Saturday, April 21, 2018

Brinyu (principality)

A semi-autonomous part of the Grand Duchy of Moscovy, the Principality of Brinyu is located at the extreme southwest of Russia, surrounded on three sides by enemies. Settlement is located in the upper valley of the Desna River, an important communications and military route into the steppelands of the Dneiper valley. Devastated by war, the region is economically unimportant except for the immediate environs of Brinyu and Bezhitsa.

The principality has a total area of 36 hexes, with a density of 3,108 persons per hex. It is bordered on the south by Kursk and the Kingdom of Zaporozhia (Severia); on the southwest, west and northwest by the Kingdom of Poland (Polissya, Gomiy, Mogilev & Smolensk); and on the east by Kaluga and Orel. It has a population of 111,880.


Inhabited by Slavic tribes since ancient times, the Desna valley fell under the authority of Kiyev in the late 10th century. Nominal independence from Kiyev was obtained in 1146 when a principality declared and the town of Brinyu was built, drawing together several pre-existing villages. The principality was transferred to Vladimirian authority in the late 12th century, prior to the occupation of the whole region by the Mongols in the 1240s. At that time the Mongols included the principality under the authority of Czernihow as the vassalship of Severia.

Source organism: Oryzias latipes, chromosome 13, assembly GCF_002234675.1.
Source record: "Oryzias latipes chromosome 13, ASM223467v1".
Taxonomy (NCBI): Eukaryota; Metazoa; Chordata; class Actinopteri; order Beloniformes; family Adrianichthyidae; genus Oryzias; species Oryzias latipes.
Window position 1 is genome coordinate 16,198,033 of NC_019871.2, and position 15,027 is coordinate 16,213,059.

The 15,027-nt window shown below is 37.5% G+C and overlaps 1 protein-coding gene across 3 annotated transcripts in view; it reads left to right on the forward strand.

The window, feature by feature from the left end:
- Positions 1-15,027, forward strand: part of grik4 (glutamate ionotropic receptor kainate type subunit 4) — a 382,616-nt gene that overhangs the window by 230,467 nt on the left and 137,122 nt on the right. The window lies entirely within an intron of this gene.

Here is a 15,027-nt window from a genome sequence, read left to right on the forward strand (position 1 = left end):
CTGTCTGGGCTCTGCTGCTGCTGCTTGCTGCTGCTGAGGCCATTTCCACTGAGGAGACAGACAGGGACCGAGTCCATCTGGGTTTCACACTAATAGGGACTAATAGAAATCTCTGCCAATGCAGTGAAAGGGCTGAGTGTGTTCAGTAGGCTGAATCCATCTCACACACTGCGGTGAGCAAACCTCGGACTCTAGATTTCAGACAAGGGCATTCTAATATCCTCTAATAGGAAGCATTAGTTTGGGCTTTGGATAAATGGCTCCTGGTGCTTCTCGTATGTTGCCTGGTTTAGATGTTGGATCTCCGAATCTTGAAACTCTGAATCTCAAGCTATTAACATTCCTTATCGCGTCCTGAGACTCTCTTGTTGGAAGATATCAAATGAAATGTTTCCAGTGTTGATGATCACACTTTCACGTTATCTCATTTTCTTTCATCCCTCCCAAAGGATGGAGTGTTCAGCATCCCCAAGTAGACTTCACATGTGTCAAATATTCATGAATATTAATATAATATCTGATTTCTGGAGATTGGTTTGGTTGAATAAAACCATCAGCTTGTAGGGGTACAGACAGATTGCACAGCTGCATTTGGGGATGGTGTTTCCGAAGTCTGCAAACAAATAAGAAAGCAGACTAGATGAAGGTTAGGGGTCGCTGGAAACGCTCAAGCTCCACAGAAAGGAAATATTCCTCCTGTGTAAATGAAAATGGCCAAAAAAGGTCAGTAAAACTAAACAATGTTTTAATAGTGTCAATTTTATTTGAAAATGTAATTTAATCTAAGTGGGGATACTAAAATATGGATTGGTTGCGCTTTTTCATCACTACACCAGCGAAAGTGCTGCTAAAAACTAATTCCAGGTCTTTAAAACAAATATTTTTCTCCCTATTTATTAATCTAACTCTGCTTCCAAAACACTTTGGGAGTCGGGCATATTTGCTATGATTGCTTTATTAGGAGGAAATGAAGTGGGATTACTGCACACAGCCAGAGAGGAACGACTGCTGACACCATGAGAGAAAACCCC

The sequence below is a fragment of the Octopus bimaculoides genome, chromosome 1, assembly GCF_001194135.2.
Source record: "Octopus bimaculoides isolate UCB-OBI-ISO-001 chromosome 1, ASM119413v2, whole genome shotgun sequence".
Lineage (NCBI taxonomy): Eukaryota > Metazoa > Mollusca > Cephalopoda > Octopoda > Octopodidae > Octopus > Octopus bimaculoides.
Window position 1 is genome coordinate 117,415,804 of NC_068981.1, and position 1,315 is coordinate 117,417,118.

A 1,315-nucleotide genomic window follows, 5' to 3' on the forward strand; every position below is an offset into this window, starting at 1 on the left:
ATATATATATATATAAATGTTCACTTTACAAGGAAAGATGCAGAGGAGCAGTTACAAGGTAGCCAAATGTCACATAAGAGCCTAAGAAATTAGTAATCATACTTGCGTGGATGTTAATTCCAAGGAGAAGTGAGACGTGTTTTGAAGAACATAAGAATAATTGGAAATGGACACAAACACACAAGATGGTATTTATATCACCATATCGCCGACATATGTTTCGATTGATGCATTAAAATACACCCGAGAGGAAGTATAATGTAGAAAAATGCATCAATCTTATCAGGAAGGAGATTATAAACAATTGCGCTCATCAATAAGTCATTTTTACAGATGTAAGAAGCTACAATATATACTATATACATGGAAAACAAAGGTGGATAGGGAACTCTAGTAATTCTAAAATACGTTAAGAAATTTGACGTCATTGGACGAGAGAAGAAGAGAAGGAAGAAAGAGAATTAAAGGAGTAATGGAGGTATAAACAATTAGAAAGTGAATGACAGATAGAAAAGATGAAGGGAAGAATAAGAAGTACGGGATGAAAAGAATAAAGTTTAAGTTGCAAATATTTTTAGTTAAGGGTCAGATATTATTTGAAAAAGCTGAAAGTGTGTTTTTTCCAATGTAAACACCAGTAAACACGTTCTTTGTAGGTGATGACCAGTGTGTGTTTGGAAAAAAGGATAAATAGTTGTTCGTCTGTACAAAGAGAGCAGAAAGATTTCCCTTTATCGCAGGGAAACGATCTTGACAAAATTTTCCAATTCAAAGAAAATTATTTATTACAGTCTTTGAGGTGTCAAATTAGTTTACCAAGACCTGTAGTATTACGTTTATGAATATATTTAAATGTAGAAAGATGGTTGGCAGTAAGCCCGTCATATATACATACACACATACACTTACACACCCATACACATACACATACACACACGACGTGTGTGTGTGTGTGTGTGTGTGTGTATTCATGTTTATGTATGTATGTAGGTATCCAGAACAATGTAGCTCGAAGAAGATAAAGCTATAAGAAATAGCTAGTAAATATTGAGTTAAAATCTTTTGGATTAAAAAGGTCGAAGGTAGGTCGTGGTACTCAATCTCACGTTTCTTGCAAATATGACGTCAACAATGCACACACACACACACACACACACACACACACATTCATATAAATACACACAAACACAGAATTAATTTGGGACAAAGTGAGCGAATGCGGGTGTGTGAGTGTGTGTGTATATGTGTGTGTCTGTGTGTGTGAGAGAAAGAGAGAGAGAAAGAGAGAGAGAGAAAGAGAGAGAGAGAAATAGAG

When Mikhail of Czernihow was murdered by the Mongols, the Severian capital was moved to Brinyu, greatly increasing settlement in the area and transforming the town into an important city. Bezhitsa would be founded as an important guild center in 1372, rapidly growing into a city itself. By that point, after 1353, Severia would fall under the control of the Grand Duchy of Lithuania, whereupon the princes of Brinyu would once again be recognized.

The 15th century would see a series of struggles between Lithuania and the Crimean Tatars, with Severia, Polissya and Brinyu being the principal battleground. For Brinyu this ended with the Grand Duchy of Moscovy defeated the Lithuanians at the Battle of Vedrosha River in 1503, ending the second Russian-Lithuanian war. Brinyu was turned into a fortress, but this would not keep it from being temporarily transferred to Poland in 1618 following the Treaty of Deulino. It would be returned to Russia after Michael Romanov's war with Poland in 1634.



The market of Brinyu is little more than a way-point for goods transferred from road to barges on the Desna river bound from Moscovy for Czernihow in Poland and Kiyev.

References for local goods produced in Brinyu are as follows:

See sheet maps C 03 ~ Lithuania & Poland and D 04 - Don & Volga Rivers.


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